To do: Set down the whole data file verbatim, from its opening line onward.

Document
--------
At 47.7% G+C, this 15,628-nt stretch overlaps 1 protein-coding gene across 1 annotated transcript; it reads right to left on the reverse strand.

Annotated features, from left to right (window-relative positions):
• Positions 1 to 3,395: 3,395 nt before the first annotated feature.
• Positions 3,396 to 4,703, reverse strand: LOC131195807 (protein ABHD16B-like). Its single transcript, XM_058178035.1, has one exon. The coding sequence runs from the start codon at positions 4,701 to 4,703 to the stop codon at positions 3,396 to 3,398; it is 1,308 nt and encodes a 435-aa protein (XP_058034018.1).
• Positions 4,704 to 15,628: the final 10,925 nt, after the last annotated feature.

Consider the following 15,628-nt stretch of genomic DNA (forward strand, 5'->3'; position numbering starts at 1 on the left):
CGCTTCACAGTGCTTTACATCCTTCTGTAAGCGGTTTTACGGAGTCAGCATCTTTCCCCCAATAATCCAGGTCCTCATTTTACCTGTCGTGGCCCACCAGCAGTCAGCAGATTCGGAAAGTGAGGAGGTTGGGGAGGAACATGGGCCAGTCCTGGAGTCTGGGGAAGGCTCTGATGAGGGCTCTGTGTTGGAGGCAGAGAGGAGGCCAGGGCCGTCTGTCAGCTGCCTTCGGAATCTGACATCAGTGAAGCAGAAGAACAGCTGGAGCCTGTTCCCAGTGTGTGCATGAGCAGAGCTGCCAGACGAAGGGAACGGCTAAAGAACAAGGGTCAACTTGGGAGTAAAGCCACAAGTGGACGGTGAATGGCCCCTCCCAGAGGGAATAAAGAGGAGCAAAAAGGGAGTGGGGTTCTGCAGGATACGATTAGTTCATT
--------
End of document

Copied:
At 47.7% G+C, this 15,628-nt stretch overlaps 1 protein-coding gene across 1 annotated transcript; it reads right to left on the reverse strand.

Annotated features, from left to right (window-relative positions):
• Positions 1 to 3,395: 3,395 nt before the first annotated feature.
• Positions 3,396 to 4,703, reverse strand: LOC131195807 (protein ABHD16B-like). Its single transcript, XM_058178035.1, has one exon. The coding sequence runs from the start codon at positions 4,701 to 4,703 to the stop codon at positions 3,396 to 3,398; it is 1,308 nt and encodes a 435-aa protein (XP_058034018.1).
• Positions 4,704 to 15,628: the final 10,925 nt, after the last annotated feature.

Consider the following 15,628-nt stretch of genomic DNA (forward strand, 5'->3'; position numbering starts at 1 on the left):
CGCTTCACAGTGCTTTACATCCTTCTGTAAGCGGTTTTACGGAGTCAGCATCTTTCCCCCAATAATCCAGGTCCTCATTTTACCTGTCGTGGCCCACCAGCAGTCAGCAGATTCGGAAAGTGAGGAGGTTGGGGAGGAACATGGGCCAGTCCTGGAGTCTGGGGAAGGCTCTGATGAGGGCTCTGTGTTGGAGGCAGAGAGGAGGCCAGGGCCGTCTGTCAGCTGCCTTCGGAATCTGACATCAGTGAAGCAGAAGAACAGCTGGAGCCTGTTCCCAGTGTGTGCATGAGCAGAGCTGCCAGACGAAGGGAACGGCTAAAGAACAAGGGTCAACTTGGGAGTAAAGCCACAAGTGGACGGTGAATGGCCCCTCCCAGAGGGAATAAAGAGGAGCAAAAAGGGAGTGGGGTTCTGCAGGATACGATTAGTTCATT